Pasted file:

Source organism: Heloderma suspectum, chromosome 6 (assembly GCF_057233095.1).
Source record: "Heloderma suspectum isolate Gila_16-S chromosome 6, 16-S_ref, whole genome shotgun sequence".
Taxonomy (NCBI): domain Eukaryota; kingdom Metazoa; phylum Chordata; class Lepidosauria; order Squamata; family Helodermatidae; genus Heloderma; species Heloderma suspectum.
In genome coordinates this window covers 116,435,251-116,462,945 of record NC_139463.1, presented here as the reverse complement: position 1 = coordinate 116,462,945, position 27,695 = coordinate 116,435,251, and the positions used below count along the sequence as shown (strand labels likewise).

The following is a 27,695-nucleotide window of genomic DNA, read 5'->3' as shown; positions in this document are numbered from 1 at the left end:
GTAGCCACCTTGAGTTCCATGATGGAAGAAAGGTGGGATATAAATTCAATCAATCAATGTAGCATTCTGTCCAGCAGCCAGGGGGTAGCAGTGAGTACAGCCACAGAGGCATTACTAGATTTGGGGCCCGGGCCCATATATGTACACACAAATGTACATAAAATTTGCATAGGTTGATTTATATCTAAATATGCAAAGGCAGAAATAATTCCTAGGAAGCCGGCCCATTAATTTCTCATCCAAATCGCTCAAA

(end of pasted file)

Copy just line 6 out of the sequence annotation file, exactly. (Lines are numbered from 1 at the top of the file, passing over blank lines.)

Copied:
GTAGCCACCTTGAGTTCCATGATGGAAGAAAGGTGGGATATAAATTCAATCAATCAATGTAGCATTCTGTCCAGCAGCCAGGGGGTAGCAGTGAGTACAGCCACAGAGGCATTACTAGATTTGGGGCCCGGGCCCATATATGTACACACAAATGTACATAAAATTTGCATAGGTTGATTTATATCTAAATATGCAAAGGCAGAAATAATTCCTAGGAAGCCGGCCCATTAATTTCTCATCCAAATCGCTCAAA